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|Title:||Topics in the syntax of nominal structures across Romance|
|Publisher:||City University of New York|
|Abstract:||This thesis investigates the syntactic significance of nominal word order and agreement patterns in modern Romance languages. The data included in this study are from several well-studied Romance languages, as well as from several varieties that have received little attention in the theoretical literature. In the major Romance languages, adjectives generally follow the noun. A small group of adjectives, however; necessarily precede the noun, and still others may either precede or follow the noun, the difference in position generally associated with a difference in interpretation. It is assumed (following recent proposals in the literature) that adjectives in Romance are underlyingly prenominal and that the unmarked postnominal surface position is derived by syntactic movement of the noun across the adjective. The full range of facts is accounted for by a proposal distinguishing two syntactic classes of adjectives. Whether an adjective belongs to one or the other class determines whether it may be modified, appear predicatively, and appear in elliptical constructions. Another area explored is ellipsis in the Romance noun phrase. The specific constructions of interest consist of an indefinite or definite article plus an adjective. It is suggested that the terminal vowels appearing on Italian and Spanish nouns may be generated independent of a lexical noun stem, and that this element is able to license the empty projection corresponding to the elided noun in indefinite constructions. The pattern found in Catalan, although superficially distinct, may also be accommodated by the general proposal. For the definite construction, which is shown to contrast with the indefinite one, it is argued that the definite article functions as a subordinator for a predicative adjective phrase, licensing the phrase as an argument. The fact that adjectives are overwhelmingly prenominal in Walloon supports the idea that the underlying order in Romance is adjective-noun. The position of adjectives in Walloon, coupled with the fact that Walloon nouns are unmarked for plural, argue that Walloon nouns never become amalgamated with a plural marker. Instead, the distribution of an agreement affix associated with adjectives suggests that the affix is really a nominal plural marker. The significance of variation across Walloon dialects is also explored.|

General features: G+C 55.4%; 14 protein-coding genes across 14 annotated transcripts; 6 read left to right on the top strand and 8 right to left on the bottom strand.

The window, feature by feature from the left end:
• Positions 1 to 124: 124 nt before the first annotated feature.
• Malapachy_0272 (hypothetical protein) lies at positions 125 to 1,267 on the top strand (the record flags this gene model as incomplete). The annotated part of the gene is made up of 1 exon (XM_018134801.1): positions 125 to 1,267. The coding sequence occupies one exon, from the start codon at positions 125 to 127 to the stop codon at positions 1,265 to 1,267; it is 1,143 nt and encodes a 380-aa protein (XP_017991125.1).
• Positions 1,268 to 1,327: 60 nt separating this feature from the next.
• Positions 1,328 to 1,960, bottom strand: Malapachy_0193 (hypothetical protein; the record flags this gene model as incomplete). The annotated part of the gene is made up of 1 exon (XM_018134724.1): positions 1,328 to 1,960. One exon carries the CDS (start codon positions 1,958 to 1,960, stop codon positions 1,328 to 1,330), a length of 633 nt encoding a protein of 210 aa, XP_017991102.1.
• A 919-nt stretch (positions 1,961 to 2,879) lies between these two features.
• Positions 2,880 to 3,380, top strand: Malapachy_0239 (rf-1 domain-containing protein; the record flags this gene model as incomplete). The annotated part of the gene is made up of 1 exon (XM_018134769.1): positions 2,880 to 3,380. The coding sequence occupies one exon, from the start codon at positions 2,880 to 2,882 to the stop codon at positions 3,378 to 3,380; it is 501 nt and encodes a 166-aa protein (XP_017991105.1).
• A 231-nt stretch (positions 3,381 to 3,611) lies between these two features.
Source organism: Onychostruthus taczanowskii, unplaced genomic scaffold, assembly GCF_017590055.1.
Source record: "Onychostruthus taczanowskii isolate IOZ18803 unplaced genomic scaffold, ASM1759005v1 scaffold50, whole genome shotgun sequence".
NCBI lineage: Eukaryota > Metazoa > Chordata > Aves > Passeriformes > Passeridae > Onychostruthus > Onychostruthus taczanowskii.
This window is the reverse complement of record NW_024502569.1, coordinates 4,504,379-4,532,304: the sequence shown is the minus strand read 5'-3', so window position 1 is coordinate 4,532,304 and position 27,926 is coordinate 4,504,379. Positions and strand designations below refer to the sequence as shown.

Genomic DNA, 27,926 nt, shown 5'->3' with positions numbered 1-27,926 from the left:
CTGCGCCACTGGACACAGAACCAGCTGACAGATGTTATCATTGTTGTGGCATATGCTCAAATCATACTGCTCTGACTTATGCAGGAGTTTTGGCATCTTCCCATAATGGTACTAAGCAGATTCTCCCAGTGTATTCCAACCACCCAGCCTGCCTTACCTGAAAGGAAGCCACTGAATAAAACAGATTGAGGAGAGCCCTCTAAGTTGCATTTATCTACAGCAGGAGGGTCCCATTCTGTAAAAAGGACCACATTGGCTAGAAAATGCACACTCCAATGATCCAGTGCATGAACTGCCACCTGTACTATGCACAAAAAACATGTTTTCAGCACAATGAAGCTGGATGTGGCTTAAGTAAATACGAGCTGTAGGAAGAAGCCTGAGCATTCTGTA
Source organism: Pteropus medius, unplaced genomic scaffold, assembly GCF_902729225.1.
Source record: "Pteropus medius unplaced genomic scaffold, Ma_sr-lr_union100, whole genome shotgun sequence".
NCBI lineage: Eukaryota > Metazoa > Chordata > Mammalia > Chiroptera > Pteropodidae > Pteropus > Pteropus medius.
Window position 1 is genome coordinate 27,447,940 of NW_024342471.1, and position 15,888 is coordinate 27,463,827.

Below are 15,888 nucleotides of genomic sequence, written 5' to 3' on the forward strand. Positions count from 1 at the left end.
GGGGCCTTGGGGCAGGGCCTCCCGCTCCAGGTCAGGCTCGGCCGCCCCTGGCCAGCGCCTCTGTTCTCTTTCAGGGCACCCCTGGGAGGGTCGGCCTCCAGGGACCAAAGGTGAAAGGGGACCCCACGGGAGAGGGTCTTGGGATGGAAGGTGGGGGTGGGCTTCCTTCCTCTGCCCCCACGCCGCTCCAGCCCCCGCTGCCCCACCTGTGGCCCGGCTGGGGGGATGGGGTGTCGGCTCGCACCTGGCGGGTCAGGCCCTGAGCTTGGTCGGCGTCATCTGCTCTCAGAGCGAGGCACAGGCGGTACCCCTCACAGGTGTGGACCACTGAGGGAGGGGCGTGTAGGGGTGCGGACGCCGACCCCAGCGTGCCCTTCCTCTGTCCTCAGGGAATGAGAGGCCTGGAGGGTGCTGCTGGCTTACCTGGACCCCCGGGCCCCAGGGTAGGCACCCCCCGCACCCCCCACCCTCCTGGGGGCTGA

|Appears in Collections:||Dissertations (restricted access)|
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